Millennials, generations, and how we work

There is still a lot of buzz surrounding the Simon Sinek millennial conversation from a few months back, and most of us can agree with his points. He speaks of four characteristics that cause a disconnect between millennials and the workplace:

  1. Parenting;
  2. Impatience;
  3. Technology; and
  4. Environment.

At ThirdSpace, we have our own viewpoints on this topic from the perspectives of a millennial and a Gen Xer.

The millennial — Zach Blumenfeld, ThirdSpace COO

While I agree with what Mr. Sinek says, his stance can be perceived negatively. Why isn’t this generational change in our culture viewed as a positive? Sure, we can be impatient and our work habits are different than the status quo, but we are taking over the workforce and changing the way we work. Out with the old and in with the new. The world is starting to adapt to our tendencies and we naturally embrace technology while making it central to our lives. Mix the exponential growth of technology and a corporate environment that cares more about numbers than people and you deny a company culture that fosters relationships, growth, learning, innovation, and engaged employees.

A problem with the way we work is that most companies have historically not catered to how millennials were taught to work. Big corporations that I’ve worked with in the past are “old school” and give you a nice desk in a small cube with a (sometimes) new PC. Sitting in a cube for eight hours is not our style. I’m not saying I need a Ping-Pong table and free food — although that is nice. Rather, I want to be a part of something that matters. I agree with Sinek’s four characteristics that cause a disconnect, but I have my own four that cater toward the wants of a millennial:

  1. Company culture and employee engagement;
  2. Deeper purpose;
  3. Career journey; and
  4. Leadership.

The biggest problem in today’s workforce, no matter your age or generation, is company culture and employee engagement. According to Gallup, approximately 70% of employees in today’s workforce are disengaged. Worldwide, actively disengaged employees (24%) outnumber engaged employees (13%) by nearly 2:1. These are alarming statistics and should be the number one topic of strategy discussions. Culture doesn’t happen overnight or because everybody has access to an organic juice bar and we throw a motivational picture on the wall. If you don’t put in the effort, there is no chance for a great culture. We need to be able to bridge our first space (personal life) and second space (work life) together, ultimately making a ThirdSpace (see what I did there?) where we connect work and play. This isn’t a topic that should be masked or sugarcoated. Engagement comes from within. Engagement comes from being a part of the bigger picture.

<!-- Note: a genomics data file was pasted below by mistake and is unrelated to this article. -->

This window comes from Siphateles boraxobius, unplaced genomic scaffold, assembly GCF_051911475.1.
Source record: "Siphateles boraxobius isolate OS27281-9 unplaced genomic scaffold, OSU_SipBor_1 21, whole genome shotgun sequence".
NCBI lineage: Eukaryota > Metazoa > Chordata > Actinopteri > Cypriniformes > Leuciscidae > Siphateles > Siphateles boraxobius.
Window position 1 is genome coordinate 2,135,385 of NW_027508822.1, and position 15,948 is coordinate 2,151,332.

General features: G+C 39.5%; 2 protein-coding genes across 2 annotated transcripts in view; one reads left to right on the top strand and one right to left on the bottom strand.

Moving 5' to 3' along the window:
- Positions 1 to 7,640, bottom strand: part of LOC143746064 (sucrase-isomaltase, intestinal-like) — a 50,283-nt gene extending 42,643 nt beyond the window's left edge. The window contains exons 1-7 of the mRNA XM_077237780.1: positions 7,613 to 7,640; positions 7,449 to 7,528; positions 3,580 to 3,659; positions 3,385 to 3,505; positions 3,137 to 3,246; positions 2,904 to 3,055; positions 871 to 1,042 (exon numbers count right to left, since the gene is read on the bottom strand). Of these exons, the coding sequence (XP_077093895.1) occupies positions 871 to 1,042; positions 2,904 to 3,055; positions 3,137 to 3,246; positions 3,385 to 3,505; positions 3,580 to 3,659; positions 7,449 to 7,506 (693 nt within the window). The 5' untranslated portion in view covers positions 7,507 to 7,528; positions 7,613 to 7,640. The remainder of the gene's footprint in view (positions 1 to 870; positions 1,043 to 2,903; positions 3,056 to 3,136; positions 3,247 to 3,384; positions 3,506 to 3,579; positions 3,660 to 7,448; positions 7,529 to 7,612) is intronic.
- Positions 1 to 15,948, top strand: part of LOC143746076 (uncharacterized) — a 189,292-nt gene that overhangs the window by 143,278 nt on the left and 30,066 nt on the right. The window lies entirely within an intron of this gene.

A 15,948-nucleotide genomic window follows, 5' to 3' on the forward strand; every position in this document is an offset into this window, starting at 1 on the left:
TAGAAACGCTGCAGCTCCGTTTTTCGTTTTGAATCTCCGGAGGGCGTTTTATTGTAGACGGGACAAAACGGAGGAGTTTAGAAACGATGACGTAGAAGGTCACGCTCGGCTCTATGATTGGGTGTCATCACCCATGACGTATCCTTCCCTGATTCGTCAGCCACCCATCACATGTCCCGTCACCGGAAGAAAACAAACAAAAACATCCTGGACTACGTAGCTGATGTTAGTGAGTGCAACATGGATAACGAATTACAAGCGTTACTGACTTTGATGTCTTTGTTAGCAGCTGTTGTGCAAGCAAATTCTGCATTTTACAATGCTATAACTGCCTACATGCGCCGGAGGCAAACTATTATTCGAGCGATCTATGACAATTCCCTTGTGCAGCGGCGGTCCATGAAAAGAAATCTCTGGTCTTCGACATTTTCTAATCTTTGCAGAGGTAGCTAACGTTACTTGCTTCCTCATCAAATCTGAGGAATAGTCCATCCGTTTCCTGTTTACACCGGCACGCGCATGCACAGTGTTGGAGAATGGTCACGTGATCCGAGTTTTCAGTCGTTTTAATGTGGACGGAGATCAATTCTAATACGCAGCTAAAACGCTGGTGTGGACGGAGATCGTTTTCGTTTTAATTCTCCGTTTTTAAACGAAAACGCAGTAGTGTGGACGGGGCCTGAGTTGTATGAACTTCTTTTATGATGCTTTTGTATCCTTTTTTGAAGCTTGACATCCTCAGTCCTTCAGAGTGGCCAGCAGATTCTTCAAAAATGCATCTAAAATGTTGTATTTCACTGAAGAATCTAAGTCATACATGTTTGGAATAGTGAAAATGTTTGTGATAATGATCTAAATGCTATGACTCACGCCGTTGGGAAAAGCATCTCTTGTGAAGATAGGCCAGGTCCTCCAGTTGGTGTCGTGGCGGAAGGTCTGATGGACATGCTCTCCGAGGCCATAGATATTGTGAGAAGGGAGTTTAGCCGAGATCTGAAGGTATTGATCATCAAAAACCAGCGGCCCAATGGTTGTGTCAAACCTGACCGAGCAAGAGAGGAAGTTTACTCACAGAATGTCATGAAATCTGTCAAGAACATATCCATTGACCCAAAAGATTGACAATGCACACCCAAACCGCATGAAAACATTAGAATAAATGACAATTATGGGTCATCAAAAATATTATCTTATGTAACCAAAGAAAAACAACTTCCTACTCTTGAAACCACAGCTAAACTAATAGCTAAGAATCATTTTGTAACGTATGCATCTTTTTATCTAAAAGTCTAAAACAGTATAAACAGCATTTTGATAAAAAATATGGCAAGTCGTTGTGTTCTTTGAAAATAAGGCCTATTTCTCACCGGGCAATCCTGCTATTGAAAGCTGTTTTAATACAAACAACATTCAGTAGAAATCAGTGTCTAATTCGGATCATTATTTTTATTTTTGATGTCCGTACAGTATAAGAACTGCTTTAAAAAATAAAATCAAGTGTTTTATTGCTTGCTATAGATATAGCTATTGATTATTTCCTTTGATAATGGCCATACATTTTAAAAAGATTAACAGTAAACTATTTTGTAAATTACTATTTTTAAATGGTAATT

Without going to your company website, what is your company’s mission statement? You are in the majority if you don’t know. Once you figure out your company’s mission, what does that mean to YOU? Are you on board with the mission? A company’s mission needs to align with its employees. From talking with hundreds of executives and organizations we’ve found that one of the most motivating factors for employees, especially millennials, is being connected to the deeper purpose of the organization. Most are not, and this is a big reason why you see so many employees job hopping every few years.

I’ve worked for a few different corporations — big and small — and there has either been no onboarding or there is a typical onboarding process. You know, come in for a few days of training, let’s check up in 30 days, then 90 days, and then you are good to go until your annual performance review. Onboarding is a journey. You are on an organizational journey to master a craft. You never stop learning and you should never stop onboarding. Knowledge is power and empowering your employees is a win-win for everyone involved.

Too many times I see a “top-down” approach in organizations and an extreme disconnect between leadership and employees. We need to be able to bridge the “top-down” with a “bottom-up” approach, and it starts with leadership allowing this to happen. Think about your favorite boss or manager. What made you like him or her? Most likely he or she helped motivate you, allowed your voice to be heard, and helped lead you on a journey throughout your career instead of micromanaging.

Our world is changing. We need to connect people from all demographics with one another. We need to do a better job of fostering relationships and engaging our teams. Help guide your people and put them on a journey with deeper purpose and meaning. Organizations and management need to lead the way. I challenge you to embrace technology and our ever-changing environments to make work a place where millennials — and all generations — can work together and have fun doing it. Help us make a difference at our organizations and in the world. The future of work is now. The future of work is you.